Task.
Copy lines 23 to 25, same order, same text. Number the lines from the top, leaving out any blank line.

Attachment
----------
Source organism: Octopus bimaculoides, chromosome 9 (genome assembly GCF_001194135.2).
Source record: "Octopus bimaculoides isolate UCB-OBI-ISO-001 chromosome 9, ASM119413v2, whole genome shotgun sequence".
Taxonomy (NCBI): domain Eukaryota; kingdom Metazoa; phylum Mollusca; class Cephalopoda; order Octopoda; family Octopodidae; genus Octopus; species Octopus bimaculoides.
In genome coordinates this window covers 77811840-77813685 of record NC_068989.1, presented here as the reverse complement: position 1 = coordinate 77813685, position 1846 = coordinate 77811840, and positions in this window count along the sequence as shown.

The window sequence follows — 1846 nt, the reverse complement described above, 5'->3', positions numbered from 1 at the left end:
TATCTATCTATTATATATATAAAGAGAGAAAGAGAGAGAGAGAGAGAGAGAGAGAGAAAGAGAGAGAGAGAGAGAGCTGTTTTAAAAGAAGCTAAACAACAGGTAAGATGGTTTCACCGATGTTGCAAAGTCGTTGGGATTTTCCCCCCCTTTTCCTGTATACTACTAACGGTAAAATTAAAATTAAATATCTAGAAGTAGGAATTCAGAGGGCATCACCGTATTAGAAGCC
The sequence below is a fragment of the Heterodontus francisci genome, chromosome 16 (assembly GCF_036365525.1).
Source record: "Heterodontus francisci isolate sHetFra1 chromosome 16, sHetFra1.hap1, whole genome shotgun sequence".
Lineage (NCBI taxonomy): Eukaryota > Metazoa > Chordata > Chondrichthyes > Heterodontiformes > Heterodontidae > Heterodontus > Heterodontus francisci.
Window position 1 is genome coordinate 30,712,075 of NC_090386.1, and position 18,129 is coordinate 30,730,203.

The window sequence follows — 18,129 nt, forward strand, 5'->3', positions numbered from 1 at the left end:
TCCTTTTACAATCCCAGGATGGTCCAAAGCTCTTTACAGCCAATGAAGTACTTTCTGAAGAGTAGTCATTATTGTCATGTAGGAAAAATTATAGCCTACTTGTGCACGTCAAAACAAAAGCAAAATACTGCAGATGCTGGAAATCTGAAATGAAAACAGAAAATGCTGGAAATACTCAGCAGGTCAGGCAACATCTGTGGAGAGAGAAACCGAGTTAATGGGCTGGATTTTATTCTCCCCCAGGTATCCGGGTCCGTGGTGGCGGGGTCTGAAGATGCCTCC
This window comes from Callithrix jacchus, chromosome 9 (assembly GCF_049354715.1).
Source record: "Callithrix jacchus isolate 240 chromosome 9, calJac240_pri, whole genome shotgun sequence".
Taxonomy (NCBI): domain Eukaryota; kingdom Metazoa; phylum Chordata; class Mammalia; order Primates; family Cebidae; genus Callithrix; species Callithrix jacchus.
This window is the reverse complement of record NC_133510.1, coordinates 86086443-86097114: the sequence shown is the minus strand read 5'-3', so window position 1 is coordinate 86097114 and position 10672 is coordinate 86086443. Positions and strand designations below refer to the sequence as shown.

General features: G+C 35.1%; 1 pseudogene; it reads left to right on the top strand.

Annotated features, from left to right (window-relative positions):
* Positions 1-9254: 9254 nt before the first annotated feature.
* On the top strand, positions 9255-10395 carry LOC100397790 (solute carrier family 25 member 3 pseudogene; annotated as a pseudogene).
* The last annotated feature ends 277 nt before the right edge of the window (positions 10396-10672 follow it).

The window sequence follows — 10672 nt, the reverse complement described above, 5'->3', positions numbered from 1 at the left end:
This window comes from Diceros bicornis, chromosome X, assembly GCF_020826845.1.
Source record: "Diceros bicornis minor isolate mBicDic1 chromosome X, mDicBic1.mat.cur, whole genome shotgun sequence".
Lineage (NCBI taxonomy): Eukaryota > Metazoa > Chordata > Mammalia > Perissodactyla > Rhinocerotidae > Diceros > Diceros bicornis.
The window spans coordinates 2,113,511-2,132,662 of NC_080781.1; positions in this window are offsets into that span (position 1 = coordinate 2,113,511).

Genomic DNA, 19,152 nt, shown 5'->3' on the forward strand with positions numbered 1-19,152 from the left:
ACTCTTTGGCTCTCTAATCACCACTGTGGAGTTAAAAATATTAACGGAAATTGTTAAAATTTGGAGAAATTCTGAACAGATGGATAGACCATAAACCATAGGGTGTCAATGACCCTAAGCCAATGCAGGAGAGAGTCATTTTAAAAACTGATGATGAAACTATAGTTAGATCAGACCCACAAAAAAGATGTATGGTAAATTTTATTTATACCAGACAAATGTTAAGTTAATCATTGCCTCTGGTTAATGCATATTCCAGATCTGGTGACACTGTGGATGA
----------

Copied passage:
This window comes from Diceros bicornis, chromosome X, assembly GCF_020826845.1.
Source record: "Diceros bicornis minor isolate mBicDic1 chromosome X, mDicBic1.mat.cur, whole genome shotgun sequence".
Lineage (NCBI taxonomy): Eukaryota > Metazoa > Chordata > Mammalia > Perissodactyla > Rhinocerotidae > Diceros > Diceros bicornis.